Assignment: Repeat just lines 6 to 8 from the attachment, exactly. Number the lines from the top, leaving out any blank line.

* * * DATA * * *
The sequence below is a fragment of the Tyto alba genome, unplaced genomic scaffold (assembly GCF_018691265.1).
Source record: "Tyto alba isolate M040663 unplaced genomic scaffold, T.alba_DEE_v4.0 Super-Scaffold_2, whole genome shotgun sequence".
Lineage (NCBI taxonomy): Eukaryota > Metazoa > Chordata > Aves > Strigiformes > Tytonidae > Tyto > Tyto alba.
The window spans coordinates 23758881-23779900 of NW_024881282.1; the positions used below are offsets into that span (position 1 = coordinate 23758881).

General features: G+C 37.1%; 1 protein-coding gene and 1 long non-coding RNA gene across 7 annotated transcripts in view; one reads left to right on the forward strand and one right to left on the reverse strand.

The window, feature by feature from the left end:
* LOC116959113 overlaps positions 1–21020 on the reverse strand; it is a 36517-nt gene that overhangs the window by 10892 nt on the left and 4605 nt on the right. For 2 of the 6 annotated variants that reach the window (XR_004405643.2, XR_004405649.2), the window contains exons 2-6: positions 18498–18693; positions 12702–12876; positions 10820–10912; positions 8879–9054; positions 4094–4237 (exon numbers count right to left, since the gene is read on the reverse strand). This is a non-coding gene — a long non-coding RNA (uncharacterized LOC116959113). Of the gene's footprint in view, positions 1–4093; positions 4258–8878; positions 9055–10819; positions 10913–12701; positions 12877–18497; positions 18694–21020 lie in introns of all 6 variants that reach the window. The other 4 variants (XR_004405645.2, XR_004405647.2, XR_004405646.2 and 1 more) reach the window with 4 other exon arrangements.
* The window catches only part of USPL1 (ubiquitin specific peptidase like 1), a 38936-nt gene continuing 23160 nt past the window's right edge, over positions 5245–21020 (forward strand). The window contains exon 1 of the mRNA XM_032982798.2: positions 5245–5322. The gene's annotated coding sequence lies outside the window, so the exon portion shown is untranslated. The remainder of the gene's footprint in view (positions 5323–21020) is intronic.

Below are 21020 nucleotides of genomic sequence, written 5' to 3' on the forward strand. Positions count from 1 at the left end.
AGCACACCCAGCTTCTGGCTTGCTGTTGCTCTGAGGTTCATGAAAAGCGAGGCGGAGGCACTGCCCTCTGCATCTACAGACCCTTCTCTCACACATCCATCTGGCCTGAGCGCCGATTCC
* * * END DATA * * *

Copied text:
The window, feature by feature from the left end:
* LOC116959113 overlaps positions 1–21020 on the reverse strand; it is a 36517-nt gene that overhangs the window by 10892 nt on the left and 4605 nt on the right. For 2 of the 6 annotated variants that reach the window (XR_004405643.2, XR_004405649.2), the window contains exons 2-6: positions 18498–18693; positions 12702–12876; positions 10820–10912; positions 8879–9054; positions 4094–4237 (exon numbers count right to left, since the gene is read on the reverse strand). This is a non-coding gene — a long non-coding RNA (uncharacterized LOC116959113). Of the gene's footprint in view, positions 1–4093; positions 4258–8878; positions 9055–10819; positions 10913–12701; positions 12877–18497; positions 18694–21020 lie in introns of all 6 variants that reach the window. The other 4 variants (XR_004405645.2, XR_004405647.2, XR_004405646.2 and 1 more) reach the window with 4 other exon arrangements.
* The window catches only part of USPL1 (ubiquitin specific peptidase like 1), a 38936-nt gene continuing 23160 nt past the window's right edge, over positions 5245–21020 (forward strand). The window contains exon 1 of the mRNA XM_032982798.2: positions 5245–5322. The gene's annotated coding sequence lies outside the window, so the exon portion shown is untranslated. The remainder of the gene's footprint in view (positions 5323–21020) is intronic.